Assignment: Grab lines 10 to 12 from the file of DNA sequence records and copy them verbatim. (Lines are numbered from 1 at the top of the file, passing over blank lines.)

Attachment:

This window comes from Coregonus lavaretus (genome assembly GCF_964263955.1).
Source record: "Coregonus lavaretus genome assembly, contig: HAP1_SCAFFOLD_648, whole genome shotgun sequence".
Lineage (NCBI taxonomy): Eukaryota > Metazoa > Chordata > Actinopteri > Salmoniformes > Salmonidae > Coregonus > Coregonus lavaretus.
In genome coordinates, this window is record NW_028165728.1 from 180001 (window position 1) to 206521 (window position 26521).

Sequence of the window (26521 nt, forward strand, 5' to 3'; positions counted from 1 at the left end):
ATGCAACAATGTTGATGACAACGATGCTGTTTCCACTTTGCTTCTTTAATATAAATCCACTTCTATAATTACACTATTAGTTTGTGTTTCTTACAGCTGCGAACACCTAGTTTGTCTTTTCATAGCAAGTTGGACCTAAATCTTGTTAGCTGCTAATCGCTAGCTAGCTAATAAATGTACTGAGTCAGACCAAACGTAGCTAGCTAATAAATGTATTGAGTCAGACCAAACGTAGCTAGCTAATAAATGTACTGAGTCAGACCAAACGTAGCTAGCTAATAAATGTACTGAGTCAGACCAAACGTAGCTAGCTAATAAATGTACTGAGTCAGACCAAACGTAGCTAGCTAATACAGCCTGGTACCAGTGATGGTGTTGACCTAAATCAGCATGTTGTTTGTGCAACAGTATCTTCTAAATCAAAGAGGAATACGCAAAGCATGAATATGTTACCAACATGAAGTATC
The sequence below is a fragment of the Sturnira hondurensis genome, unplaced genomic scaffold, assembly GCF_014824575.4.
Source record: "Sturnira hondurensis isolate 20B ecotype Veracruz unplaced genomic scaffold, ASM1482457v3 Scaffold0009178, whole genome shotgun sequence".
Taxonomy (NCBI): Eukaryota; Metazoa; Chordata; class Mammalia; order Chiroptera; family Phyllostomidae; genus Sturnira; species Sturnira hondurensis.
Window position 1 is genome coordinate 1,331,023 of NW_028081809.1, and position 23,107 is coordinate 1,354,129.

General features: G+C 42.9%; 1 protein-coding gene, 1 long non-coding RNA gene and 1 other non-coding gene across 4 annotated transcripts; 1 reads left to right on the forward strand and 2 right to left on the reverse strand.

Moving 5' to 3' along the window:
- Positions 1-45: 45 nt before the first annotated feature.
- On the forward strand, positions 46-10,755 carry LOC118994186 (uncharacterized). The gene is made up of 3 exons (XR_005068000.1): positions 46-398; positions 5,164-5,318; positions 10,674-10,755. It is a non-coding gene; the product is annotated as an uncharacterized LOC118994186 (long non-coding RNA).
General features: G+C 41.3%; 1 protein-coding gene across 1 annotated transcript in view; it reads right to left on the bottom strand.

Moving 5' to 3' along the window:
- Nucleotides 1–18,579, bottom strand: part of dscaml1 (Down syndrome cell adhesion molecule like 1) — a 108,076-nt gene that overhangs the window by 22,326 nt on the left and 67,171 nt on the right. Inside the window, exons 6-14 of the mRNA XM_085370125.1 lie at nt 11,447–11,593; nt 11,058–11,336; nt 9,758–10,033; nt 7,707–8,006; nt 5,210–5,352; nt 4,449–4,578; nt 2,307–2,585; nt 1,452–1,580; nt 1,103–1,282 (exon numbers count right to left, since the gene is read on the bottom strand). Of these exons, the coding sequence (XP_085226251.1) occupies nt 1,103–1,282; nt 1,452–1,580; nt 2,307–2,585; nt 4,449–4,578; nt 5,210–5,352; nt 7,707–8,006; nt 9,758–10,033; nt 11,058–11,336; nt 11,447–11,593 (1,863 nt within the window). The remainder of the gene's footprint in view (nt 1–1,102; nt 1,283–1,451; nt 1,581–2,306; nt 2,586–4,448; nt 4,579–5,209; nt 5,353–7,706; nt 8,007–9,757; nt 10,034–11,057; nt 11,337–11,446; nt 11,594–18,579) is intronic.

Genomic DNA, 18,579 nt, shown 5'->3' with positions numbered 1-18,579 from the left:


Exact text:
Window position 1 is genome coordinate 1,331,023 of NW_028081809.1, and position 23,107 is coordinate 1,354,129.

General features: G+C 42.9%; 1 protein-coding gene, 1 long non-coding RNA gene and 1 other non-coding gene across 4 annotated transcripts; 1 reads left to right on the forward strand and 2 right to left on the reverse strand.

Moving 5' to 3' along the window: